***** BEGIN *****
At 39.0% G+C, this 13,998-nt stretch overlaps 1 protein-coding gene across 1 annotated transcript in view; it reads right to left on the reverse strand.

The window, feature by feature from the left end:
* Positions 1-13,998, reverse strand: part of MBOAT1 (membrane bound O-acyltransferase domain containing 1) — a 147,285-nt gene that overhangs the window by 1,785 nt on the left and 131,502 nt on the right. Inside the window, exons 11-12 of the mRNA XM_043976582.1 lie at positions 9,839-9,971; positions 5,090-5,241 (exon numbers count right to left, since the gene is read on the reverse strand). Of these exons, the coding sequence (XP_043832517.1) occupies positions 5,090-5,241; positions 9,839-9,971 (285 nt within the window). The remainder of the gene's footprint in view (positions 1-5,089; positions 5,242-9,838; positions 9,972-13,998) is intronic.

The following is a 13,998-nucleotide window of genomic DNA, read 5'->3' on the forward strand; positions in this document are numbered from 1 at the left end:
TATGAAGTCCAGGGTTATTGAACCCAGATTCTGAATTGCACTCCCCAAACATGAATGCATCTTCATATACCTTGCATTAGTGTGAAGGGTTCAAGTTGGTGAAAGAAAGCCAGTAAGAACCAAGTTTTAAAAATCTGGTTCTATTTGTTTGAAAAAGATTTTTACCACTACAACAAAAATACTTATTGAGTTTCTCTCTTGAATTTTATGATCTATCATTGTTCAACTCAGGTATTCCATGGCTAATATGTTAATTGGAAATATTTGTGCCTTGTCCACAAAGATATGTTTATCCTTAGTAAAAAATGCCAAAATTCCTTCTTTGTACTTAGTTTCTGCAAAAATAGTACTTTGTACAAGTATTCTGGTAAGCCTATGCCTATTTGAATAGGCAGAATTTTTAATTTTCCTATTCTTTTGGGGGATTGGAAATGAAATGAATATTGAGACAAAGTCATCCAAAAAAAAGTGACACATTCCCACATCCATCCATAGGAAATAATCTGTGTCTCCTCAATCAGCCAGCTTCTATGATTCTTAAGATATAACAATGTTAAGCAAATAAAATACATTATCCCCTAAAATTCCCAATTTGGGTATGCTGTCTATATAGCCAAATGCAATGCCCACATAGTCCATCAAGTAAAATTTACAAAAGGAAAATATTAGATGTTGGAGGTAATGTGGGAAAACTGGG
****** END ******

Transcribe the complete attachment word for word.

At 39.0% G+C, this 13,998-nt stretch overlaps 1 protein-coding gene across 1 annotated transcript in view; it reads right to left on the reverse strand.

The window, feature by feature from the left end:
* Positions 1-13,998, reverse strand: part of MBOAT1 (membrane bound O-acyltransferase domain containing 1) — a 147,285-nt gene that overhangs the window by 1,785 nt on the left and 131,502 nt on the right. Inside the window, exons 11-12 of the mRNA XM_043976582.1 lie at positions 9,839-9,971; positions 5,090-5,241 (exon numbers count right to left, since the gene is read on the reverse strand). Of these exons, the coding sequence (XP_043832517.1) occupies positions 5,090-5,241; positions 9,839-9,971 (285 nt within the window). The remainder of the gene's footprint in view (positions 1-5,089; positions 5,242-9,838; positions 9,972-13,998) is intronic.

The following is a 13,998-nucleotide window of genomic DNA, read 5'->3' on the forward strand; positions in this document are numbered from 1 at the left end:
TATGAAGTCCAGGGTTATTGAACCCAGATTCTGAATTGCACTCCCCAAACATGAATGCATCTTCATATACCTTGCATTAGTGTGAAGGGTTCAAGTTGGTGAAAGAAAGCCAGTAAGAACCAAGTTTTAAAAATCTGGTTCTATTTGTTTGAAAAAGATTTTTACCACTACAACAAAAATACTTATTGAGTTTCTCTCTTGAATTTTATGATCTATCATTGTTCAACTCAGGTATTCCATGGCTAATATGTTAATTGGAAATATTTGTGCCTTGTCCACAAAGATATGTTTATCCTTAGTAAAAAATGCCAAAATTCCTTCTTTGTACTTAGTTTCTGCAAAAATAGTACTTTGTACAAGTATTCTGGTAAGCCTATGCCTATTTGAATAGGCAGAATTTTTAATTTTCCTATTCTTTTGGGGGATTGGAAATGAAATGAATATTGAGACAAAGTCATCCAAAAAAAAGTGACACATTCCCACATCCATCCATAGGAAATAATCTGTGTCTCCTCAATCAGCCAGCTTCTATGATTCTTAAGATATAACAATGTTAAGCAAATAAAATACATTATCCCCTAAAATTCCCAATTTGGGTATGCTGTCTATATAGCCAAATGCAATGCCCACATAGTCCATCAAGTAAAATTTACAAAAGGAAAATATTAGATGTTGGAGGTAATGTGGGAAAACTGGG